Cycling Demonstration Towns ? an Economic Evaluation
A Cope, A Kennedy, Sustrans, UK; M Ledbury, R Cambery, Department for Transport, UK; J Parkin, University of Bolton, UK; N Cavill, Cavill Associates, UK
This paper describes an economic evaluation of the first phase of the English Cycling Demonstration Town investment programme (£18 million). The economic evaluation uses monitoring data and uses WHO?s HEAT for cycling tool and the Webtag framework.
This paper describes a retrospective economic evaluation of the first phase of the Cycling England / Department for Transport Cycling Demonstration Town investment programme in England between October 2005 and March 2009. The towns involved in the first phase of the Cycling Demonstration Towns programme were Aylesbury, Brighton & Hove, Darlington, Derby, Exeter and Lancaster with Morecambe. All of the towns implemented a wide ranging programme of initiatives with the potential to increase cycling levels. In each case the programme of interventions incorporated numerous examples from across the spectrum of ?harder? (infrastructural) and ?softer? (e.g. media work, training) measures.
In total, £18 million was invested in the Cycling Demonstration Towns over the course of the programme. The towns? investment in cycling was at least £10 per head per year, representing a substantially higher level of investment than the UK average, which is typically £1 per head per year. The investment hypothesis was that investment levels more closely aligned with investment levels of European cities with higher levels of cycling would lead to increases in levels of cycling activity.
A major part of the activity in the towns was a monitoring and evaluation programme. This exercise was an innovative collaboration between Sustrans (voluntary sector specialists in sustainable transportation), academic and consultant partners, the project funders, and the towns themselves. The monitoring project included a number of different types of tailored data collection, including automated and manual cycle counts, counts of parked bicycles, school and workplace travel surveys, and other surveys. In addition, other local data sources were used for the purposes of evaluation.
The data show an average uplift of 27% in cycling across the six towns.
Secondary phases of the evaluation process include a partial economic evaluation focusing only on the monetised public health benefits of physical activity associated with the Cycling Demonstration Towns programme, using the World Health Organisation?s Health Economic Appraisal Tool for cycling, and latterly a full economic evaluation using the Webtag economic appraisal framework. This exercise involved the close collaboration of the partners in the monitoring and evaluation project with the Department for Transport.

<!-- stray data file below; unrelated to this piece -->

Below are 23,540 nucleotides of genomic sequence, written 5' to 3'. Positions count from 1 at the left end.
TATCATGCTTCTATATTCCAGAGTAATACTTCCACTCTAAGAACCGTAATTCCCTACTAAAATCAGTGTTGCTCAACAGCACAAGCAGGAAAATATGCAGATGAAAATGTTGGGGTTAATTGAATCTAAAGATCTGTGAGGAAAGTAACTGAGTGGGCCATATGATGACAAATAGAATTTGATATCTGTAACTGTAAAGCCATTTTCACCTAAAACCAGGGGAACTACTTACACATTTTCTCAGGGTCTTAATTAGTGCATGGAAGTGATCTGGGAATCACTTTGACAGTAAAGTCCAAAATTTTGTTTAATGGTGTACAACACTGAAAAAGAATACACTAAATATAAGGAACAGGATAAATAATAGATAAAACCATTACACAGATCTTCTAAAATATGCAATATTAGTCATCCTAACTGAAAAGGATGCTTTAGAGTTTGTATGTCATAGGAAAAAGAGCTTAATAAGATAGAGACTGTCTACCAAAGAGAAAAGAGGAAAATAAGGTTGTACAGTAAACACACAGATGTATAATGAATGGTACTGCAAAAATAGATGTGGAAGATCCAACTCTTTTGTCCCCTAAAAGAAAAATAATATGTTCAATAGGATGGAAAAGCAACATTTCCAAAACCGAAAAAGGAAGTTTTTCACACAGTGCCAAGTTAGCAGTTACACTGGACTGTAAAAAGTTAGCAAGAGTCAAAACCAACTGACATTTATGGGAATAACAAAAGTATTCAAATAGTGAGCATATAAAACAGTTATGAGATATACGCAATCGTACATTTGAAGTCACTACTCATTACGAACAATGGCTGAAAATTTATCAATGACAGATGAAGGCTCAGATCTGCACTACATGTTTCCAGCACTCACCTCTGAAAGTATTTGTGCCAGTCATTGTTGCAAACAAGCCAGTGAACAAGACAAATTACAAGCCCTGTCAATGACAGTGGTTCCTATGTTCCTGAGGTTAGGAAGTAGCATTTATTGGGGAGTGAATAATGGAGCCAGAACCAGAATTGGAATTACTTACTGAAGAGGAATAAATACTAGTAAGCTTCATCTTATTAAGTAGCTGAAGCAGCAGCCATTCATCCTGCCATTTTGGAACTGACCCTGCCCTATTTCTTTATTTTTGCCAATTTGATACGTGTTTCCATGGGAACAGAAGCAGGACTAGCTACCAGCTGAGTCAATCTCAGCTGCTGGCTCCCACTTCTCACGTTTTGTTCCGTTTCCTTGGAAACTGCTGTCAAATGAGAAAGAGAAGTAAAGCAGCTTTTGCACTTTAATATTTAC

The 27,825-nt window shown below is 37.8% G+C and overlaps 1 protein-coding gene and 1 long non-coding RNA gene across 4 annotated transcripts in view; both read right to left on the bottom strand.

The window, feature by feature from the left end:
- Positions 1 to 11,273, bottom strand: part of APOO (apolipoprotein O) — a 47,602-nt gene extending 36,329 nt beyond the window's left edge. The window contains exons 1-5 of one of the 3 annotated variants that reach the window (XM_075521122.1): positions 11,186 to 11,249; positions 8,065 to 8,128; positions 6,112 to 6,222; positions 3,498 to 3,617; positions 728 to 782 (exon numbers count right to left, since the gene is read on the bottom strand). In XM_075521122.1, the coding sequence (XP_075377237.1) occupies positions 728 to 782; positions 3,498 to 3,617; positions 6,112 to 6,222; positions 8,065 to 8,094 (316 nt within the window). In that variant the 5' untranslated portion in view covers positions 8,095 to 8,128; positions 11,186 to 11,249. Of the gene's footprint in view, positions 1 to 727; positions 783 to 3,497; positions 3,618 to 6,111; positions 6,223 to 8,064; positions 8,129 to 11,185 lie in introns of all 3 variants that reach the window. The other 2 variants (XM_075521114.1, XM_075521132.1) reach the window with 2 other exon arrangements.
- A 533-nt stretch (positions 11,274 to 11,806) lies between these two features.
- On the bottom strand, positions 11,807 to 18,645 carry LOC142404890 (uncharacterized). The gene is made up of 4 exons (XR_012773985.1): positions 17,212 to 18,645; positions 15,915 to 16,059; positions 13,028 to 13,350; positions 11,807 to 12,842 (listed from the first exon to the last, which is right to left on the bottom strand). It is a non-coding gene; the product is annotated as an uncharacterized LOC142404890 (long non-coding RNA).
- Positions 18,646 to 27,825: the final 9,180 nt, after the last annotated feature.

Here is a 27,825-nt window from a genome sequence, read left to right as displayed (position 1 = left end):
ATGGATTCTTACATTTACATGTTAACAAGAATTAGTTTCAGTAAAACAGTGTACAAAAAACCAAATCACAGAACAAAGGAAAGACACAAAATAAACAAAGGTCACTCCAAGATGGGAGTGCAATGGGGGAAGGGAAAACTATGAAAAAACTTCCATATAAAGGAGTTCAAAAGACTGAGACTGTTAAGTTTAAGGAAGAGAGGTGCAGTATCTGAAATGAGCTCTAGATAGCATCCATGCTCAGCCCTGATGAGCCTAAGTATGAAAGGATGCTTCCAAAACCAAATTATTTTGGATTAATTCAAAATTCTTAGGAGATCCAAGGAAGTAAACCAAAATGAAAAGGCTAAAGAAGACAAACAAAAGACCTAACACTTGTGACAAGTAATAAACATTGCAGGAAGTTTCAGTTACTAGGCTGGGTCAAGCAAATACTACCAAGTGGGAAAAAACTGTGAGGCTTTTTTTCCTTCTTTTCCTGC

The economic evaluation generates a headline benefit:cost ratio in the ?high value for money? category. The value of benefits linked to increased levels of physical activity is demonstrably the largest part of the full benefit value.
This paper outlines the monitoring methodology and results, and describes the economic evaluation exercises. The paper details the application of established evaluation tools in this novel context, and explores the challenges associated with this exercise (including data compatibility issues, evolving techniques, refinement of tools) and the outputs of the exercise).
Notable features of the paper include:
? The question of data manipulation to meet the needs of the economic evaluation tools (the monitoring data from the CDTs was not collected with the purpose of estimating impacts in economic terms), and the implications for design of monitoring and evaluation exercises
? Implications of assumptions concerning the extent to which such a programme of interventions ?locks-in? changes in travel behaviour, with regard to the duration of the appraisal period used for the economic evaluation exercise (particularly with respect to the fact of continuity of investment under the current Cycling City and Towns programme)
? The implications of the varied nature of the interventions that are part of the programme (including the treatment of revenue and capital costs), and the simultaneous delivery of other transport (and other) programmes in some of the towns
? The absence of appropriate tools to inform the appraisal exercise, for example, the treatment of under-16 year olds in the appraisal process (neither HEAT or Webtag allows for distinction to be made for age groups where degrees of benefit may differ); the lack of a suitable means of estimating morbidity benefits (HEAT deals only with mortality); the relative lack of any values that can be assigned to reflect the benefits of the full range of provision through programmes of interventions to promote cycling
? There are a number of major considerations with reference to policy implications in terms of the linkage between transport provision and public health (with specific reference to active travel), the generation and interpretation of evaluation material (particularly economic evaluation), and monitoring and evaluation for the purposes of determining future investment priorities, and informing the development of policy on cycling and local transport
Association for European Transport